“We have to raise about $100,000 in private donations to make it through next year,” said Dick Morrow, vice chairman of the clinic’s board of directors, speaking on the issue to the Kiwanis Club of Griffin Wednesday.
The Hope Health Clinic is likewise looking for doctors, nurses and dentists who would like to volunteer at the facility, Morrow said.
Morrow, who addressed Kiwanis Club members with Hope Health Clinic Executive Director Harry Kierbow, also provided a brief history of the clinic.
When the Griffin-Spalding County Hospital was sold in 1987, the money went into a fund that has been managed by the Griffin-Spalding County Hospital Authority with the goal of improving the health care of Spalding County residents, he said.
In 1990, the Hope Health Clinic started out with doctors working during their lunch hours and nurses working on their days off. Ever since, the clinic has been serving the uninsured and working poor of the county — those who don’t qualify for Medicare or Medicaid but can’t afford private insurance.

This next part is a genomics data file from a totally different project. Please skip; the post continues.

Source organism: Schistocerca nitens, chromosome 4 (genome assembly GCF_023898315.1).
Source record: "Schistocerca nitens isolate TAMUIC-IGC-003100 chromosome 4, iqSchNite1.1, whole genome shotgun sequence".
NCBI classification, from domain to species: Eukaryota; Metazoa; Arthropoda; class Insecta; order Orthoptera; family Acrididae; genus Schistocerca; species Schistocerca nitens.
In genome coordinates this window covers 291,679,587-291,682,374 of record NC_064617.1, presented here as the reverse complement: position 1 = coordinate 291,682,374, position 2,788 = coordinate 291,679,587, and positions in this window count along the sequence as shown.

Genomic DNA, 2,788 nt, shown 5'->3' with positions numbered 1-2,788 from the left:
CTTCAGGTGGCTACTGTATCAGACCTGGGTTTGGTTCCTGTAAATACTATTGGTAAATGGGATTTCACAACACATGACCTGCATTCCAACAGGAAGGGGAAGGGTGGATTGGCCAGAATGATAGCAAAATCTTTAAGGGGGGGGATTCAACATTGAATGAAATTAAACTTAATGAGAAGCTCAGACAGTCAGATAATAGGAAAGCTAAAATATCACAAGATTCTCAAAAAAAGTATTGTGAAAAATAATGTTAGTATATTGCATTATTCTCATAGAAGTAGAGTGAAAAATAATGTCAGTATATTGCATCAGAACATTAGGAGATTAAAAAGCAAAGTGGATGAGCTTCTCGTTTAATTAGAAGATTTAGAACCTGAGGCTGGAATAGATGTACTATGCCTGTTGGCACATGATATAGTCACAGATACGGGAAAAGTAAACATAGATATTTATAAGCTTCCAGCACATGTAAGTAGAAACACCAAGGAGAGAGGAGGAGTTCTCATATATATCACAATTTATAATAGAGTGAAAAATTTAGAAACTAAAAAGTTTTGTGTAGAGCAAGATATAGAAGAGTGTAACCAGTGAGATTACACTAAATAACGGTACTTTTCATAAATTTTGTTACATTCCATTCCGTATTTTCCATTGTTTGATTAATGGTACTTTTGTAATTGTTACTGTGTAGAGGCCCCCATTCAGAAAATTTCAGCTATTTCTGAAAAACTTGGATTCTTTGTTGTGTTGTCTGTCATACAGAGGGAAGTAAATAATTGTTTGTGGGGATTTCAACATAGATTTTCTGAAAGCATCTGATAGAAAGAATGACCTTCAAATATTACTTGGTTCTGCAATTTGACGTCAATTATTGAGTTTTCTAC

Before the recession began, about 14,000 people in Spalding County were uninsured, Morrow said, adding that the number is most likely higher today, as the Hope Health Clinic has seen about 13,500 patients in 2012 — 1,722 of them being new patients.
The services the Hope Health Clinic provides and the rather large number of patients it sees may lead some to falsely think of it as a government-run agency, Morrow said.
“This is a privately funded, charitable health clinic,” he said.
The Hospital Authority funds about 40 percent of the clinic’s needs, with other funding coming from grants, local businesses and individual sources.
And yet, the Hope Health Clinic provides a great value to the community, Morrow said, in that its total medical and dental savings amount to $8,234,000 — with an annual budget of approximately $1.9 million.